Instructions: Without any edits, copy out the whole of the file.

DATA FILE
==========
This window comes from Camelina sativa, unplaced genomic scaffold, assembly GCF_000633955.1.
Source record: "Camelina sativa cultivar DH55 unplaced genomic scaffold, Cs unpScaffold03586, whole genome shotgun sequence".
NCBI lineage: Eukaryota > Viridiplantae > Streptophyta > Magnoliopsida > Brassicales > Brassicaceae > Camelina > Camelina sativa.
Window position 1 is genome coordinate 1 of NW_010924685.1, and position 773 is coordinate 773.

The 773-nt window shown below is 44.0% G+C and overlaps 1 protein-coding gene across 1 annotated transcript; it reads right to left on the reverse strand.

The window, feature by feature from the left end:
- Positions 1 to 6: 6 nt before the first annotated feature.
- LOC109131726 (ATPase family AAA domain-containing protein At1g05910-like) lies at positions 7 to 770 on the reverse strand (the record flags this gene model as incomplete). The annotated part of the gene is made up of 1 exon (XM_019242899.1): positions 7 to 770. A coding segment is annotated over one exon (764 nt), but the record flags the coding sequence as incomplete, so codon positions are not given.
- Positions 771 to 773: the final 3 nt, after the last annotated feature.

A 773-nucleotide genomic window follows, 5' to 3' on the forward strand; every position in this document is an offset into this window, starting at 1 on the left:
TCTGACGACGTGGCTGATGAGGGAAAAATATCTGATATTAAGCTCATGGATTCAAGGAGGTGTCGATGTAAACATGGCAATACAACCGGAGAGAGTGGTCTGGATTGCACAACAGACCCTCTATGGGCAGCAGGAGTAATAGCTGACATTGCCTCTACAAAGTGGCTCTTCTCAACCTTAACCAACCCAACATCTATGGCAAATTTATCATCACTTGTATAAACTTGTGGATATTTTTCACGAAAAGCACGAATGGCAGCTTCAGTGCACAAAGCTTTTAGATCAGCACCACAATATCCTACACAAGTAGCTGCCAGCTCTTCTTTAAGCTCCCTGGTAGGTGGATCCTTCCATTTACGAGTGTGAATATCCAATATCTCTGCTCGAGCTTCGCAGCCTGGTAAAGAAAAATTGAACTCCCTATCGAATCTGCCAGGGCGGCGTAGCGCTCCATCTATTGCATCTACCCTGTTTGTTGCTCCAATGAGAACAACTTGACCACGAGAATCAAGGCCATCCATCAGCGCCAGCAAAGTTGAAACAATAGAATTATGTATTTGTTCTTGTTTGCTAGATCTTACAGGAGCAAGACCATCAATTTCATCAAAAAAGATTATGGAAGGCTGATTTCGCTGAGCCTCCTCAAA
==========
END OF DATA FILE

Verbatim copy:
This window comes from Camelina sativa, unplaced genomic scaffold, assembly GCF_000633955.1.
Source record: "Camelina sativa cultivar DH55 unplaced genomic scaffold, Cs unpScaffold03586, whole genome shotgun sequence".
NCBI lineage: Eukaryota > Viridiplantae > Streptophyta > Magnoliopsida > Brassicales > Brassicaceae > Camelina > Camelina sativa.
Window position 1 is genome coordinate 1 of NW_010924685.1, and position 773 is coordinate 773.

The 773-nt window shown below is 44.0% G+C and overlaps 1 protein-coding gene across 1 annotated transcript; it reads right to left on the reverse strand.

The window, feature by feature from the left end:
- Positions 1 to 6: 6 nt before the first annotated feature.
- LOC109131726 (ATPase family AAA domain-containing protein At1g05910-like) lies at positions 7 to 770 on the reverse strand (the record flags this gene model as incomplete). The annotated part of the gene is made up of 1 exon (XM_019242899.1): positions 7 to 770. A coding segment is annotated over one exon (764 nt), but the record flags the coding sequence as incomplete, so codon positions are not given.
- Positions 771 to 773: the final 3 nt, after the last annotated feature.

A 773-nucleotide genomic window follows, 5' to 3' on the forward strand; every position in this document is an offset into this window, starting at 1 on the left:
TCTGACGACGTGGCTGATGAGGGAAAAATATCTGATATTAAGCTCATGGATTCAAGGAGGTGTCGATGTAAACATGGCAATACAACCGGAGAGAGTGGTCTGGATTGCACAACAGACCCTCTATGGGCAGCAGGAGTAATAGCTGACATTGCCTCTACAAAGTGGCTCTTCTCAACCTTAACCAACCCAACATCTATGGCAAATTTATCATCACTTGTATAAACTTGTGGATATTTTTCACGAAAAGCACGAATGGCAGCTTCAGTGCACAAAGCTTTTAGATCAGCACCACAATATCCTACACAAGTAGCTGCCAGCTCTTCTTTAAGCTCCCTGGTAGGTGGATCCTTCCATTTACGAGTGTGAATATCCAATATCTCTGCTCGAGCTTCGCAGCCTGGTAAAGAAAAATTGAACTCCCTATCGAATCTGCCAGGGCGGCGTAGCGCTCCATCTATTGCATCTACCCTGTTTGTTGCTCCAATGAGAACAACTTGACCACGAGAATCAAGGCCATCCATCAGCGCCAGCAAAGTTGAAACAATAGAATTATGTATTTGTTCTTGTTTGCTAGATCTTACAGGAGCAAGACCATCAATTTCATCAAAAAAGATTATGGAAGGCTGATTTCGCTGAGCCTCCTCAAA